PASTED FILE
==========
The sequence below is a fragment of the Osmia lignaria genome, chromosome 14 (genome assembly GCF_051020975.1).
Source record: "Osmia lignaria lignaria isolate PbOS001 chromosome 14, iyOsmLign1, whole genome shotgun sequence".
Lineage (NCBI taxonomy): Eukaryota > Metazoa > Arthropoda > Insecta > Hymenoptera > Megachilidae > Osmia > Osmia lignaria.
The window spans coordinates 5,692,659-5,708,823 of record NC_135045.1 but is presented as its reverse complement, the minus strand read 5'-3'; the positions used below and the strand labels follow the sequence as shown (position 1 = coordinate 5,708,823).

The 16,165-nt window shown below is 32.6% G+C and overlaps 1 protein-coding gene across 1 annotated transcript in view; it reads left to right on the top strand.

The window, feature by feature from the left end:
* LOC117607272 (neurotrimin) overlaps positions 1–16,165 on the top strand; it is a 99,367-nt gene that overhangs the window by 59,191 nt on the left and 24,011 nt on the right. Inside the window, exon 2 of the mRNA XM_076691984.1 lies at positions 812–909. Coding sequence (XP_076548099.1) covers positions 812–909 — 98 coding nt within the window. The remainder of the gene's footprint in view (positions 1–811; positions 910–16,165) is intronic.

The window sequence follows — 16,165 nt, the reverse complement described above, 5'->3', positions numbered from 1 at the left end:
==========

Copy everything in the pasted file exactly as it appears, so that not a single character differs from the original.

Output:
The sequence below is a fragment of the Osmia lignaria genome, chromosome 14 (genome assembly GCF_051020975.1).
Source record: "Osmia lignaria lignaria isolate PbOS001 chromosome 14, iyOsmLign1, whole genome shotgun sequence".
Lineage (NCBI taxonomy): Eukaryota > Metazoa > Arthropoda > Insecta > Hymenoptera > Megachilidae > Osmia > Osmia lignaria.
The window spans coordinates 5,692,659-5,708,823 of record NC_135045.1 but is presented as its reverse complement, the minus strand read 5'-3'; the positions used below and the strand labels follow the sequence as shown (position 1 = coordinate 5,708,823).

The 16,165-nt window shown below is 32.6% G+C and overlaps 1 protein-coding gene across 1 annotated transcript in view; it reads left to right on the top strand.

The window, feature by feature from the left end:
* LOC117607272 (neurotrimin) overlaps positions 1–16,165 on the top strand; it is a 99,367-nt gene that overhangs the window by 59,191 nt on the left and 24,011 nt on the right. Inside the window, exon 2 of the mRNA XM_076691984.1 lies at positions 812–909. Coding sequence (XP_076548099.1) covers positions 812–909 — 98 coding nt within the window. The remainder of the gene's footprint in view (positions 1–811; positions 910–16,165) is intronic.

The window sequence follows — 16,165 nt, the reverse complement described above, 5'->3', positions numbered from 1 at the left end: